Thursday, July 7, 2011

Consumer Confidence Game

Well, so we're in the middle of the vacation season.  As James Kunstler has put it, "The time of the year when we turn Lake George upside down with cigarette boat Cuinsiarts."  Or something like that.  I'll defer to his ability to turn a phrase, but you get the idea.  When the highways are even more choked with people going places they can't afford to go to, so they can start counting down the time until they can go home.

In the daily games of "How do we keep their eye off the ball?" at the alphabet soup networks, the Casey Anthony ordeal has come to a close for the moment, to be replaced by the aftershock of of talking heads all clamoring to make the most outrageous statements about how the process of law should work.  Some people have called for an end to the jury system, and I expect we'll eventually have someone stumble across the Code of Napoleon and decide to apply the bastard child of criminal law in post-Revolution France.  Maybe we'll just skip to the world of Death Race and be done with it (good flick if you enjoyed Running Man...haven't seen the original Death Race, so I can't comment).  

Unemployment is edging back up again, or at least hovering around like a buzzard who wants a snack.  It looks like the steam has run out from the stimulation, the census lift, and the Golden Age of Hiring at the Golden Arches.  Almost ten years of war and a busted economy which is falling off the cliff, slow-motion, like Homer Simpson, are leaving people wondering where we're going next. 

Consumer Confidence, that weathervane of how willing we are to spend money we don't have on crap we don't have, is sinking yet again, two straight months in a row now.  Some people will say that it's a sign we're not recovering, economically, but I think it's a sign that people are coming to their senses and realizing that no promises or debt-based government lottery/stimulus packages are going to make a damn bit of difference in what is a steadily declining nation.

Ultimately, people are going to start seeing they have to learn how to fend for themselves, or at least help each other out.  While I'm pretty jaded a lot of the time about collapse, having maintained this blog for most of a year, having kept something jumped out at me today that made even me sit up.  I was looking through a bookseller's items and noticed the little bar at the bottom which showed what other people were looking at:  Self-Sufficient Life Homesteading, Home Canning, Wilderness Survival Guide Books CD, Survival CD Self-Reliance, Raising Chickens Permaculture...

So much for books about World War Two, the Ford Mustang or vacation homes...


  1. Vacation homes indeed! I'll try moving into that one when they've foreclosed on the one I'm living in now. In the Netherlands they call it Kracking. Here we might start calling it Homesteading.

  2. I've been watching the trend in suburbia for homes being "downclassed" -- where people who pay the mortgage move out and people who don't move in. By the time the bank gets around to kicking them out, the place is trashed and the whole street looks less desirable, then the cycle repeats itself. It seems to be happening around here a lot.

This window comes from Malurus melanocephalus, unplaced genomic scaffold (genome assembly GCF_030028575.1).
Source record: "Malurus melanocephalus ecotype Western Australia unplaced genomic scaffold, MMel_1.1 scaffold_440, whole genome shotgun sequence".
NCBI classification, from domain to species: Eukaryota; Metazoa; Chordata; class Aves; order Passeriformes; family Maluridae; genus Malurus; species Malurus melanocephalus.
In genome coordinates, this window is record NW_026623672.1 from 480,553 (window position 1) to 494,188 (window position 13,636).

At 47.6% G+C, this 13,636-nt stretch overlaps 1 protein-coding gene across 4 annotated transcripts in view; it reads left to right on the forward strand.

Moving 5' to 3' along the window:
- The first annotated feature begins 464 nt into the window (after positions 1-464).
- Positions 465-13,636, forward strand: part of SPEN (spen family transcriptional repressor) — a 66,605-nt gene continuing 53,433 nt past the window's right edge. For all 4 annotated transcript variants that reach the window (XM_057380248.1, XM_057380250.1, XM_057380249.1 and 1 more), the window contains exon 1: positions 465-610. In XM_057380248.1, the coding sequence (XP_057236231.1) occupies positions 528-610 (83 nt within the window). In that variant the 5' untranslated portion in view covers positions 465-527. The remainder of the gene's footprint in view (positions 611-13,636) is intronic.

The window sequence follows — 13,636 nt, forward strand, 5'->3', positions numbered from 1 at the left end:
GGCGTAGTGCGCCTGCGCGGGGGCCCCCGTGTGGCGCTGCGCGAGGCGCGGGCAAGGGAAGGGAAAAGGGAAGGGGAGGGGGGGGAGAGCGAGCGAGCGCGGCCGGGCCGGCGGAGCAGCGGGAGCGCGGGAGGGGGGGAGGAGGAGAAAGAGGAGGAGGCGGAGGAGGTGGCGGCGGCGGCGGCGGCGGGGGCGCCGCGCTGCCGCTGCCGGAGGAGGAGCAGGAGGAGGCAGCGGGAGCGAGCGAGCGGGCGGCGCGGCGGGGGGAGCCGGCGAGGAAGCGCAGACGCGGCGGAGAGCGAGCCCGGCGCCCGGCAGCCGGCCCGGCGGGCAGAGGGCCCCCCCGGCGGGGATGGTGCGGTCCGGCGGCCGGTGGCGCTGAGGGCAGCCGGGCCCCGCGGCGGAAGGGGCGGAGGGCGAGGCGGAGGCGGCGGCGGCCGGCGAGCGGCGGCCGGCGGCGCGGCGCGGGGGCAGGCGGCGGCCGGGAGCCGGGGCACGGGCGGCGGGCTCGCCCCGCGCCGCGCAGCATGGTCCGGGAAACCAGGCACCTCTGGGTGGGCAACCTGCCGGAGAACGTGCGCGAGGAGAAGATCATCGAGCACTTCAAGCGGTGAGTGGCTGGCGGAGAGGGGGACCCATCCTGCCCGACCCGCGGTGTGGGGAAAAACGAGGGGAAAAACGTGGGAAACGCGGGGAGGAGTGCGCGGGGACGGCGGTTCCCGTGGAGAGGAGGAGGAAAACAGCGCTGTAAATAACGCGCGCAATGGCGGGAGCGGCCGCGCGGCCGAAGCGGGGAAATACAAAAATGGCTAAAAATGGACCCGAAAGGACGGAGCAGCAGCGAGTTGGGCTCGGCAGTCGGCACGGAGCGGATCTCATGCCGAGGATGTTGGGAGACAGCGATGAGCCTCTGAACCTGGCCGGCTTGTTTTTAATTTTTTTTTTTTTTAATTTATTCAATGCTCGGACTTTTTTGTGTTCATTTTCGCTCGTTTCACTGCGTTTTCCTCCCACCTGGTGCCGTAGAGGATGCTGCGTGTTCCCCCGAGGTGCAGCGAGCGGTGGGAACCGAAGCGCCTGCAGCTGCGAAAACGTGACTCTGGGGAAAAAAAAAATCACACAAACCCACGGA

I don't really care one way or the other about the fortunes of the banksters or the ups and downs of the real estate market. The former will survive as long as at least one printing press is operational and the latter will always be around, even if in a different form ("Yeah, that pasture out behind the old subdivision will be great for grazing a dozen head of you want to make an offer, Farmer Bob?"). What bugs me about it, more than anything, is that these places are suffering a loss and sense of community even worse than what suburban plantation-style living did.

    I guess when the dust settles, people will get together and figure out how to make it work, but it seems like a long slide until then...

    BTW, I have dibs on a snazzy beachfront home on the Outer Banks. Well, until a hurricane that no one predicted (because the satellites will go silent) shows up and demolishes it.

  3. Okay, so I'm growing tomatoes and peppers in pots on my deck. But that's not going to help me pay the electric bill, which is outrageous, or stay warm in the winter. And I'm not about to deal with chickens when I can barely deal with my pets.

    TPTB have no clue about what the average American is dealing with just trying to survive--and they don't give a crap either. The reason people are turning to survivalism, self-sufficiency, and storing up food and ammo, is that they have no confidence in the politicians either. Besides, you can't eat a Chinese chotchka.

  4. Sharon,

    I have to agree. I don't know of many people that are "fat and happy" at the moment. I think we're seeing a reverse of the growth of affluence, into de-affluence.

    People seem to want to expect the future to be like the past and politicians are living in a world of "perpetual growth" and "ever-increasing prosperity." I'm not really sure how anyone can realistically say there's increases in the GDP, unless the books are being cooked at some point, or the truth is ugly enough that it would shatter any remaining confidence people have in our complex systems.

    Myself, I'm really not sure how we all keep limping along...most people these days come off like shell-shocked survivors after a nuclear exchange. The difference is that all the cities are still standing, and most people are still alive, but the sense of being lost and confused and trying to cling to normalcy just pervades everything these days.